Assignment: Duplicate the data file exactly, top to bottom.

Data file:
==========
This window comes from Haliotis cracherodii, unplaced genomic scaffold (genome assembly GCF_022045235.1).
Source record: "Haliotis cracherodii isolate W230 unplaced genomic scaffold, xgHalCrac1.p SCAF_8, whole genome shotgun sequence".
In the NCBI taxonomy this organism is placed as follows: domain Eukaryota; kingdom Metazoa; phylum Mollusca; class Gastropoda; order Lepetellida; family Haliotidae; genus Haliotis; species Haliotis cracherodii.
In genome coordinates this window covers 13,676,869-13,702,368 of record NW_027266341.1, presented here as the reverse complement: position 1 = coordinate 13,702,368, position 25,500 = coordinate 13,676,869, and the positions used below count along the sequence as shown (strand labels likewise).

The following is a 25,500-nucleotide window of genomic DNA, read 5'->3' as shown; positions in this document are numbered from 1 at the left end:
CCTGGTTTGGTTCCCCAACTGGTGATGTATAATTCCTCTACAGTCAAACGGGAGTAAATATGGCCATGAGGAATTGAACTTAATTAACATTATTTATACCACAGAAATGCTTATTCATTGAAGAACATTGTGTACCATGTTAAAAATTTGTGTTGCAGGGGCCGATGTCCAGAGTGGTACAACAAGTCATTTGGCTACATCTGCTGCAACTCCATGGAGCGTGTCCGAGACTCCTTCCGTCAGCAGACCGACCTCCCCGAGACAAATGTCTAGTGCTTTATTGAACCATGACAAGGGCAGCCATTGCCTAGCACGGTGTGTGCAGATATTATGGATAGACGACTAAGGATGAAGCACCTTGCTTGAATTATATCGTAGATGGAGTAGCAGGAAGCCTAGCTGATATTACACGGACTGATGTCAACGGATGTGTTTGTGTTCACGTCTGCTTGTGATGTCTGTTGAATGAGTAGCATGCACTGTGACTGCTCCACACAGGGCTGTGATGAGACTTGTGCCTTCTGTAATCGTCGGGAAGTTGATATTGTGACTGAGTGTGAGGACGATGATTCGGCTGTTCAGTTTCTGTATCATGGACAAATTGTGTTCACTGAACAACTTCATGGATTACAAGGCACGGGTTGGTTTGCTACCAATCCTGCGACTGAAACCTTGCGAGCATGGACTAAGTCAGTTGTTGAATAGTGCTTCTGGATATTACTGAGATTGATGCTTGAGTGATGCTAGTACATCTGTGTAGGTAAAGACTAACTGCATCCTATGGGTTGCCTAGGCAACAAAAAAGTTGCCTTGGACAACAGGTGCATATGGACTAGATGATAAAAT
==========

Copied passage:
This window comes from Haliotis cracherodii, unplaced genomic scaffold (genome assembly GCF_022045235.1).
Source record: "Haliotis cracherodii isolate W230 unplaced genomic scaffold, xgHalCrac1.p SCAF_8, whole genome shotgun sequence".
In the NCBI taxonomy this organism is placed as follows: domain Eukaryota; kingdom Metazoa; phylum Mollusca; class Gastropoda; order Lepetellida; family Haliotidae; genus Haliotis; species Haliotis cracherodii.
In genome coordinates this window covers 13,676,869-13,702,368 of record NW_027266341.1, presented here as the reverse complement: position 1 = coordinate 13,702,368, position 25,500 = coordinate 13,676,869, and the positions used below count along the sequence as shown (strand labels likewise).

The following is a 25,500-nucleotide window of genomic DNA, read 5'->3' as shown; positions in this document are numbered from 1 at the left end:
CCTGGTTTGGTTCCCCAACTGGTGATGTATAATTCCTCTACAGTCAAACGGGAGTAAATATGGCCATGAGGAATTGAACTTAATTAACATTATTTATACCACAGAAATGCTTATTCATTGAAGAACATTGTGTACCATGTTAAAAATTTGTGTTGCAGGGGCCGATGTCCAGAGTGGTACAACAAGTCATTTGGCTACATCTGCTGCAACTCCATGGAGCGTGTCCGAGACTCCTTCCGTCAGCAGACCGACCTCCCCGAGACAAATGTCTAGTGCTTTATTGAACCATGACAAGGGCAGCCATTGCCTAGCACGGTGTGTGCAGATATTATGGATAGACGACTAAGGATGAAGCACCTTGCTTGAATTATATCGTAGATGGAGTAGCAGGAAGCCTAGCTGATATTACACGGACTGATGTCAACGGATGTGTTTGTGTTCACGTCTGCTTGTGATGTCTGTTGAATGAGTAGCATGCACTGTGACTGCTCCACACAGGGCTGTGATGAGACTTGTGCCTTCTGTAATCGTCGGGAAGTTGATATTGTGACTGAGTGTGAGGACGATGATTCGGCTGTTCAGTTTCTGTATCATGGACAAATTGTGTTCACTGAACAACTTCATGGATTACAAGGCACGGGTTGGTTTGCTACCAATCCTGCGACTGAAACCTTGCGAGCATGGACTAAGTCAGTTGTTGAATAGTGCTTCTGGATATTACTGAGATTGATGCTTGAGTGATGCTAGTACATCTGTGTAGGTAAAGACTAACTGCATCCTATGGGTTGCCTAGGCAACAAAAAAGTTGCCTTGGACAACAGGTGCATATGGACTAGATGATAAAAT